The Nintendo 64 got three Bomberman games. Bomberman 64 (1997) was the first 3D Bomberman game, offering a great story mode in which Bomberman went up against evil bombers and large bosses. For the first time, his bombs blew up in a circular pattern instead of a cross. Bomberman 64: The Second Attack (2000) was a direct sequel, and returned to using cross explosions. This time a second player could control Pommy, Bomberman’s cute little friend. The story mode here was even better than the previous game’s. Both of these games also had four-player multiplayer, which offered several different maps and plenty of power-ups. Bomberman Hero (1998) deviated from the series even more—it was a 3D platformer, which was all the rage at the time. 

 pic 5

            Feels good to take a break from blowin' stuff up

Like Mario and Kirby, Bomberman was a versatile character. He could be used in all kinds of games, and Hudson knew this. Bomberman Kart (2002, PS2) was a shameless Mario Kart clone in which Bomberman and friends get in go-karts and race around silly tracks. Interestingly, this game was only released in Japan and Europe. A previous racing game (Bomberman Fantasy Race) was released for the PlayStation, but it featured Bomberman and friends riding on creatures, not in karts. 

Hudson took Bomberman into a new arena in 2001: the online arena. Bomberman Online for Dreamcast was a multiplayer-only game in which you competed online in five different modes. The game has Bomberman entering an olympics-style competition called the Bomblympics (doesn’t sound safe). The game was received well, although the Dreamcast was soon discontinued and the online servers were shut down in 2003. 

 pic 6

                        Bomberman fits surprisingly well into an anime

In 2002, Bomberman got his own anime called Bomberman Jetters. It ran for 52 episodes from October 2002 through September 2003. The show sees Shirobon (White Bomber) trying to find his older brother Mighty, who mysteriously vanished while attempting to stop the Hige-Hige bandits. The show was mostly well received, although its silly and cutesy nature is perhaps the reason why it never left Japan. However, the story does have some dark and somber moments, and there is a fan dub online (probably YouTube). The fact that Bomberman got his own anime shows how popular the character was, especially in Japan.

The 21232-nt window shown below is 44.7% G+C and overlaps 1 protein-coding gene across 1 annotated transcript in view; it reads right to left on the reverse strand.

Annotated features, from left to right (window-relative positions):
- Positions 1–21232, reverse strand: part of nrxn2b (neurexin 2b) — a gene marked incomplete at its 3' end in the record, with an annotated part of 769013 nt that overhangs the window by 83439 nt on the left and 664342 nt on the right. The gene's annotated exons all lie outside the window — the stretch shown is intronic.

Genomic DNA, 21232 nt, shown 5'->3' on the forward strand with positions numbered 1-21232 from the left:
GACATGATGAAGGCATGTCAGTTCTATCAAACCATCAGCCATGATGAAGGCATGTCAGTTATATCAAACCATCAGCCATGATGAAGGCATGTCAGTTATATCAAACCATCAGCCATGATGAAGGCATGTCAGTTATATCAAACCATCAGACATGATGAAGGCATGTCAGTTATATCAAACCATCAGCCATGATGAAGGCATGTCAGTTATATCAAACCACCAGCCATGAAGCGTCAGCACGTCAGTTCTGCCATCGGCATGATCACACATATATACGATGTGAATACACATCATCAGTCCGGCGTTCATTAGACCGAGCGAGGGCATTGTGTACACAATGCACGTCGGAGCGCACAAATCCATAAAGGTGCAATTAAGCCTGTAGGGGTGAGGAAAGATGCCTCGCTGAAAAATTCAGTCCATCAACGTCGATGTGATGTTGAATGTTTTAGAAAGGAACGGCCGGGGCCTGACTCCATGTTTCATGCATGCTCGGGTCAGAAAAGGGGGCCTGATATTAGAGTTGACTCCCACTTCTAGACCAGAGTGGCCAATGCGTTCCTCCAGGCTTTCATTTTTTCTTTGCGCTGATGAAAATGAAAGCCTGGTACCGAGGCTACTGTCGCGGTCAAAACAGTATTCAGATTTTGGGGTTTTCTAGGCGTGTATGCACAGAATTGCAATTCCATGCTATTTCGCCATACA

The Fuse Goes Out (2006-Present)

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                                            This is Bomberman???

In the mid-2000s, Hudson became concerned that the Bomberman brand was getting stale with fans. And so, they put out Bomberman: Act Zero (2006, Xbox 360), a gritty game in which Bomberman was redesigned to look like a creepy metal robot. You can also choose your gender just in case you want a sexy femal Bomberman (Bombergirl?). This was to appeal to Westerners, but it backfired. Gamers didn’t like anything about the game, including the new “first-person Bomberman mode,” which was plagued by a bad camera. Perhaps the worst part was Bomberman’s redesign. This would be like Nintendo redesigning Mario to look like a realistically proportioned fat plumber with dirty overalls fighting through a gritty dystopian Mushroom Kingdom (gross). Within a year of Act Zero’s release, Hudson would actually admit that the game was a mistake. 

Bomberman Live (2007, XBLA) was a return to form. Players could once again compete online, and everyone seemed happy that cutesy Bomberman was back. Bomberman Live: BattleFest (2010, XBLA) expanded on the previous game even more, but this game is notable for one big reason: it was the last Bomberman game to be published by Hudson.